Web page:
Barbara was my partner in “Soft Shell Designs” an art gallery and hand-painted clothing store we had in The Keys.  I could have a hundred quotes from Barbara.  Although she was not well educated—I remember her saying that she had never read a book she had enjoyed–she had an honest way of looking at things and then expressing them in words that were direct and pithy.  “Have we gone out of business only nobody’s told us?” was the remark that finally got us to close our doors.

“It’s just a walk in the dark,” was one she made after we’d gone our separate ways.  Barbara had become a flight attendant, I had left the Keys for Tallahassee.  One day she called to tell me she had a brain aneurism.  The possible outcomes of the surgery she was facing ranged from excellent to death.  I got on a Greyhound bus.

I spent the night with her in the hospital before the surgery.  In the morning I walked beside the gurney to the operating room.  Before she went through the swinging door she squeezed my hand.  “It’s just a walk in the dark,” she said.

It was not as blithe as “a walk in the park,” but more truthful.  Sometimes we have no choice but to walk in the dark, and my grandfather was right.   In the end…you die.  Even while we are alive we  go in and out of the darkness.  Some of us, like my grandfather, brood on the dark times.  Me, I concentrate on the feeling of sun on my face, turning toward whatever light there is, no matter how weak.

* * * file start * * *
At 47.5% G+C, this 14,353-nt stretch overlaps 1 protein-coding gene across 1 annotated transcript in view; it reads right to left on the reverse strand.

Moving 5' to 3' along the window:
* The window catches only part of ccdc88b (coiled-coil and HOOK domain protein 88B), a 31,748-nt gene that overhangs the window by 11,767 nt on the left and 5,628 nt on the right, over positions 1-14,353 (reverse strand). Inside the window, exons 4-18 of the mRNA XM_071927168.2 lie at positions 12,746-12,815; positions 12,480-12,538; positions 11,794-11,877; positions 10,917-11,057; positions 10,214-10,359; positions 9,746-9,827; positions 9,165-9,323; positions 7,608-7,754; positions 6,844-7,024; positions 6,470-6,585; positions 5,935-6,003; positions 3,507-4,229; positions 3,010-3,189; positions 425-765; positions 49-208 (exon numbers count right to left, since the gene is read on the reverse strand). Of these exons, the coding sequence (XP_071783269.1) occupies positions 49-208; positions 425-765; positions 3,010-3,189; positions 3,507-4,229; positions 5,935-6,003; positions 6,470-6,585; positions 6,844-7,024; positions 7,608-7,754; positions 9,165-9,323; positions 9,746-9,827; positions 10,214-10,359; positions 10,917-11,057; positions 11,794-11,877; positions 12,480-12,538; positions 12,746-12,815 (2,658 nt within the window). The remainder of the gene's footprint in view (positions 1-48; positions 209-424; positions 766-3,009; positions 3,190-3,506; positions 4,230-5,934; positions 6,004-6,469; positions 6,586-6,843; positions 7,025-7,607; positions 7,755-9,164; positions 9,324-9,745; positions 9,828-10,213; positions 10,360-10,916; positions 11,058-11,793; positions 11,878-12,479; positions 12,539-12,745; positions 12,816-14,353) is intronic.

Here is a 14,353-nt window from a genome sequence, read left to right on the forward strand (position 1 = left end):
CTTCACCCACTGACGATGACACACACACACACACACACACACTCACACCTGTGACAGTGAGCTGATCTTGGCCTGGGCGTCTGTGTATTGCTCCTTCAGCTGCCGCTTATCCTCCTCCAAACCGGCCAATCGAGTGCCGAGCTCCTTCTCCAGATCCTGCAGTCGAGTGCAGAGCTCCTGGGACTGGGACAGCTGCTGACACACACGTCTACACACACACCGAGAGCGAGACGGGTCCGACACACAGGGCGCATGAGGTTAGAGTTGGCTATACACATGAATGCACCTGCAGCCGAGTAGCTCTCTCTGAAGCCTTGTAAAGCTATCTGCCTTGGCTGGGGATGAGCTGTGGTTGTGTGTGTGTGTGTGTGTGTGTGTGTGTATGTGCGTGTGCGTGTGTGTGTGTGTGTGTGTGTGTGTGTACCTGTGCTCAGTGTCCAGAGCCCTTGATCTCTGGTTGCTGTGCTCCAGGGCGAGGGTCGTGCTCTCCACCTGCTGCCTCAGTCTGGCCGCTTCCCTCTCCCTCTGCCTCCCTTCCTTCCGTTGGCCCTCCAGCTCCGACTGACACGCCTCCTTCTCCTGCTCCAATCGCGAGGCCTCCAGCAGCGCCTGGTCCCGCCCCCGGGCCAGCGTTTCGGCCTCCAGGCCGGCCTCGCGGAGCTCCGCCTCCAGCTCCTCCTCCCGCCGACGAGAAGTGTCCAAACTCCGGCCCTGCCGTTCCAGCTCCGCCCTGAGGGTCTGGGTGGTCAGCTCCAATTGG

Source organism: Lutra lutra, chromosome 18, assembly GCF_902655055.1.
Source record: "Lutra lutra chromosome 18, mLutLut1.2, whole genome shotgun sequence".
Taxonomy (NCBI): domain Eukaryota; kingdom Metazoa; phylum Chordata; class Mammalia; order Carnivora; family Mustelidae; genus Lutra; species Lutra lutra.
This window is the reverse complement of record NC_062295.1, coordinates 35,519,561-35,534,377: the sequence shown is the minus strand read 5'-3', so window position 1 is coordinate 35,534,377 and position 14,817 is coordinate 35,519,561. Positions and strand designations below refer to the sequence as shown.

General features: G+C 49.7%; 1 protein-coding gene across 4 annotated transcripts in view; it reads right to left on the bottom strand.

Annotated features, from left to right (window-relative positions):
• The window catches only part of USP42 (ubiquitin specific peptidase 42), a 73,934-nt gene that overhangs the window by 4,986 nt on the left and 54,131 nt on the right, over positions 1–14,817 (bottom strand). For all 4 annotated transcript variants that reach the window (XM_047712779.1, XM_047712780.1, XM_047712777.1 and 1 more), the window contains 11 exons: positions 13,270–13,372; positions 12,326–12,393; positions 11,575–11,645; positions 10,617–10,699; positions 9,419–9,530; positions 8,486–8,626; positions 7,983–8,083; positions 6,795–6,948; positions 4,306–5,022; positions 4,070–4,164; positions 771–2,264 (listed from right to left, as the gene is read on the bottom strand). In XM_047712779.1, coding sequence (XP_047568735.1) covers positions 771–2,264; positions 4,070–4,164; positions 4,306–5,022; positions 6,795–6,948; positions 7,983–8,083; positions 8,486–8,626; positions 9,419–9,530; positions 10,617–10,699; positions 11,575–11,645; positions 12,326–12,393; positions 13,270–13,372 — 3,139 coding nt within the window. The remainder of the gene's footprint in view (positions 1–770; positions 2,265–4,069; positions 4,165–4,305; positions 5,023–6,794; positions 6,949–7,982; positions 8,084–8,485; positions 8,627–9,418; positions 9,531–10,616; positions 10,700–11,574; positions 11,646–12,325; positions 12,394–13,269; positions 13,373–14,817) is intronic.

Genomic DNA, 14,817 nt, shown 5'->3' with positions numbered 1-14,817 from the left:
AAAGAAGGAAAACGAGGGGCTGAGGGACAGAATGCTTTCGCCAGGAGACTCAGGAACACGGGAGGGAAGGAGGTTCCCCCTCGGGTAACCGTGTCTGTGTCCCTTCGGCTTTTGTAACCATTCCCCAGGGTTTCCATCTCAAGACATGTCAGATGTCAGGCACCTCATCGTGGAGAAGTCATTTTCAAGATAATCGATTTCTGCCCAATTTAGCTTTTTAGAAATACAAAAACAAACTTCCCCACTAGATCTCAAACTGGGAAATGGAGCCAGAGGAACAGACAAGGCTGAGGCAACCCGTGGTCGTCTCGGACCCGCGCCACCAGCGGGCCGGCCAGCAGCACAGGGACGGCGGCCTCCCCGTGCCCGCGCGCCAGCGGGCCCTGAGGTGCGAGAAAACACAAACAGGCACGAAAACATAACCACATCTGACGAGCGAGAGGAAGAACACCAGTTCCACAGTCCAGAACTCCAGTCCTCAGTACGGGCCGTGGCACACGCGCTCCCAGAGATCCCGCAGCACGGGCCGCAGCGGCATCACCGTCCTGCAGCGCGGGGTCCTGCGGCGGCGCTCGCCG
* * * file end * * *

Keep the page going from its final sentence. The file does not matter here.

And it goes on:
Note:  If you’ve given me some great free advice and don’t see it in this post, there will be more such wisdom in future posts.  If you’ve kept that free advice to yourself, let fly.  I’m listening.


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§ 16 Responses to Free advice.

  • Linda Guy says:

    Love this line: When doing something expressive like writing a story or making music my method is to run down the hill as fast as I can with my arms wide open and err without apology. Perfection can come later.

    Would be a good one for tonight!


    • I’ll try to work it in.